In poll after poll, Americans claim that they use their tax refunds to pay major bills or to augment their savings. But that belies what they really do, USA Today reports.

Retailers know that come March, April and May, consumers are flush with cash, so much as that it’s know as the “April problem,” said Arkadi Kuhlmann, chief executive officer of ING Direct. In fact, retail sales typically jump between 12% and 20% in those months from February’s levels, according to the Department of Commerce.

In fact, many companies, such as Lowe’s Home Improvement, launch advertising campaigns centered around tax refunds. “Tax refunds come around the time when people are gearing up for spring home improvement,” said Chris Ahern, a vice president with Lowe’s.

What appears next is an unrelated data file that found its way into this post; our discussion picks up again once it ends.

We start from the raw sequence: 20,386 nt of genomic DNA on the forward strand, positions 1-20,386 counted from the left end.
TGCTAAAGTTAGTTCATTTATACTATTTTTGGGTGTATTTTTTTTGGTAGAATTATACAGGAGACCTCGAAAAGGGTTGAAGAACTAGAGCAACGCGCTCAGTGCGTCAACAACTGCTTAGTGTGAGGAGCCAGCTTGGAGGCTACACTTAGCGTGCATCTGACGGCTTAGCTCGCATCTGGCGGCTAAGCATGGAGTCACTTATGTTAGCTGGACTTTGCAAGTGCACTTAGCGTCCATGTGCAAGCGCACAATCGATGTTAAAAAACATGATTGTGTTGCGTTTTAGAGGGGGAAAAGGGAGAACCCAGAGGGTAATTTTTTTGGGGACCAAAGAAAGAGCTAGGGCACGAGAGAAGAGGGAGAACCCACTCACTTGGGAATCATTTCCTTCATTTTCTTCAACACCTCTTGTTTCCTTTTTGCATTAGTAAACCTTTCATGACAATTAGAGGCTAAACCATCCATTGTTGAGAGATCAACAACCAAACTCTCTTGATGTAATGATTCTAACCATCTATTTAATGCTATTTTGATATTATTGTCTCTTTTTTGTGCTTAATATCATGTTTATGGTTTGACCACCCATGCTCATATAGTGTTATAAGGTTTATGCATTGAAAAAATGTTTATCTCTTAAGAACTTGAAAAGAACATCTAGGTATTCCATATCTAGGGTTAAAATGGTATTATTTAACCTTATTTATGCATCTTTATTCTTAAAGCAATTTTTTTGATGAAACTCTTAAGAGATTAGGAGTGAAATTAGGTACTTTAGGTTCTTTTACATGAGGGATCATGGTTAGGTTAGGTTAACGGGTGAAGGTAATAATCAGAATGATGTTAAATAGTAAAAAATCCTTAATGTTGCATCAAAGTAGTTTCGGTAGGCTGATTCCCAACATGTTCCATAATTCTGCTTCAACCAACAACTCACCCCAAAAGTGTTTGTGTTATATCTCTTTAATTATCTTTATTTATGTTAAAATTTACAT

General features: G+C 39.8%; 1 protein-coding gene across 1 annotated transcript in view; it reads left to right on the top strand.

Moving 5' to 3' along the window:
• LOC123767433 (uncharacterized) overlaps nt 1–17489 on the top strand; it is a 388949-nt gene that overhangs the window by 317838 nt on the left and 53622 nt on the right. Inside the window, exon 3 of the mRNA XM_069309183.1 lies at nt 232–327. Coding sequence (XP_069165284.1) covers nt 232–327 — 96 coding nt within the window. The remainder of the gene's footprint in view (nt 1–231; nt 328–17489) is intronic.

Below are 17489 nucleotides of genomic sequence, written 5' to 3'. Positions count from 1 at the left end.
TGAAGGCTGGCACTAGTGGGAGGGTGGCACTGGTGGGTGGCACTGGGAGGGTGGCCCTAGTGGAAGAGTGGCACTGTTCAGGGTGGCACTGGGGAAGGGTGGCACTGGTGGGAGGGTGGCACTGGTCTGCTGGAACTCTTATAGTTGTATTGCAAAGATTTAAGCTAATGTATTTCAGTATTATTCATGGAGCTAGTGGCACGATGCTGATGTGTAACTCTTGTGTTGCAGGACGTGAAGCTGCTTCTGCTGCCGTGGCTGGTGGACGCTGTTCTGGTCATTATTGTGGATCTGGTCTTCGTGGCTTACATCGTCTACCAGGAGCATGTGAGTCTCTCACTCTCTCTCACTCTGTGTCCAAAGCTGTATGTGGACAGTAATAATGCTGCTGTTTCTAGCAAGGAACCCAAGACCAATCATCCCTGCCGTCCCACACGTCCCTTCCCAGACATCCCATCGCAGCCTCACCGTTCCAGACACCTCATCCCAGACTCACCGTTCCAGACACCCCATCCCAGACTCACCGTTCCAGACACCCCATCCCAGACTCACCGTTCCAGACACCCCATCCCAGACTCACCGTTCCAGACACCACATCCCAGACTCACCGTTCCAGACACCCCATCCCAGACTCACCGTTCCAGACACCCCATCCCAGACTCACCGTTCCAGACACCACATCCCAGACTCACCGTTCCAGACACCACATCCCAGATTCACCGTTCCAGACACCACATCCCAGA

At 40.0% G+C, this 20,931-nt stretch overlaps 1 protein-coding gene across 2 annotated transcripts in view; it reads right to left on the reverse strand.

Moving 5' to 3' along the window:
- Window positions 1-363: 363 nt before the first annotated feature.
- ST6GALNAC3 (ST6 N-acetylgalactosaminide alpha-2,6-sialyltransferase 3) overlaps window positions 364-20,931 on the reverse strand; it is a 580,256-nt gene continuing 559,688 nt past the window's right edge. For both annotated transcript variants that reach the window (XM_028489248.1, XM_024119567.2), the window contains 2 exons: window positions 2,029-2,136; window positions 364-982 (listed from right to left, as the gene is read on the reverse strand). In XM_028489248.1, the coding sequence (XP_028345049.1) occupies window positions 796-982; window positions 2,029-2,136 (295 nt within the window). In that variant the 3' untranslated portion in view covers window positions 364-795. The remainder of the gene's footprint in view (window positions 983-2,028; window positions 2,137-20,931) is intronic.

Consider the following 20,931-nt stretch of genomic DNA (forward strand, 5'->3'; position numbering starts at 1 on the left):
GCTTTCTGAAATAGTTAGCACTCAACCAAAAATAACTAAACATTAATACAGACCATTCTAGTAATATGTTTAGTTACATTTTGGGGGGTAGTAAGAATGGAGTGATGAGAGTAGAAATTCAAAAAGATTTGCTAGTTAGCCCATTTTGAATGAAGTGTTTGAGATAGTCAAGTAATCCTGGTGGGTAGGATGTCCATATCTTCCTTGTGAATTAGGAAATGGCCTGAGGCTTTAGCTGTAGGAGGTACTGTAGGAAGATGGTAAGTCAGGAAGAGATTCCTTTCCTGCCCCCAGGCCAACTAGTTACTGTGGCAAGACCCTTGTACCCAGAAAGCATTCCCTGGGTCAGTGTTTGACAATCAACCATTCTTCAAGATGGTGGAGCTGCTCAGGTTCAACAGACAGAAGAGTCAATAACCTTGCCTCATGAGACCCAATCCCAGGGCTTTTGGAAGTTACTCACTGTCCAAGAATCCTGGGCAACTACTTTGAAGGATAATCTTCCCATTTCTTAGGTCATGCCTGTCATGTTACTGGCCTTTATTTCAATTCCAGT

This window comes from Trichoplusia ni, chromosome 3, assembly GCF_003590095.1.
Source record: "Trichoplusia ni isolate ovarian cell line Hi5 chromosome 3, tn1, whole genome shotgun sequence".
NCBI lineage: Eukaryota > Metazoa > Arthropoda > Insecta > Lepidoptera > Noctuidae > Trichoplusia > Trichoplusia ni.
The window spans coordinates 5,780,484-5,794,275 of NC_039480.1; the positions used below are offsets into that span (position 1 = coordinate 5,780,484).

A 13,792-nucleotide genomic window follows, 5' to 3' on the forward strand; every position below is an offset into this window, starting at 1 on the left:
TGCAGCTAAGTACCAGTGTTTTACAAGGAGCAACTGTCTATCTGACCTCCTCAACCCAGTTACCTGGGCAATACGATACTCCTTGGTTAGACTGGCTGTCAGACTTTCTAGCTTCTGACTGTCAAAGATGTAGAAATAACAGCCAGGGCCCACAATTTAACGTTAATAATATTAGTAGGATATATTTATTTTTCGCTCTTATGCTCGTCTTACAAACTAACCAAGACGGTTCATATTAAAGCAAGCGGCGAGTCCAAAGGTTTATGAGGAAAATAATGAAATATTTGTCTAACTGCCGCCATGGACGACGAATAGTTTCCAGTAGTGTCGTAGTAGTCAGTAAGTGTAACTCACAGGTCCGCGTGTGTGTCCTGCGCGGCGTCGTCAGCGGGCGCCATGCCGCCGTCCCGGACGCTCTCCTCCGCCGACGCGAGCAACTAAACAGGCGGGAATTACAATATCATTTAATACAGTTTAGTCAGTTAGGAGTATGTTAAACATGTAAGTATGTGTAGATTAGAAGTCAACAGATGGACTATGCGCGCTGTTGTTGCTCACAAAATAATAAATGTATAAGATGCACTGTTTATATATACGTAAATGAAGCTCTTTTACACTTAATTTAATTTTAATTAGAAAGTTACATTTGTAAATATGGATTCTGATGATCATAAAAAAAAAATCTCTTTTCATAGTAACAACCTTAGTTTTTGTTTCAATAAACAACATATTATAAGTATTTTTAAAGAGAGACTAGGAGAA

For mutual fund companies, that’s a challenge. “We’re in hand-to-hand combat to get people to wake up and save for retirement,” said Dan Houston, executive vice president of Principal Financial. However, he believes his company as “moved the needle of importance toward saving.”

“People see their refunds as a gift,” Kuhlmann agreed. “We’ve gotten over our Christmas hangover. We’ve had three months to dry out, and we’re ready to go at it again. Then we get a check from Uncle Sam.”

The staff of Money Management Executive ("MME") has prepared these capsule summaries based on reports published by the news sources to which they are attributed. Those news sources are not associated with MME, and have not prepared, sponsored, endorsed, or approved these summaries.

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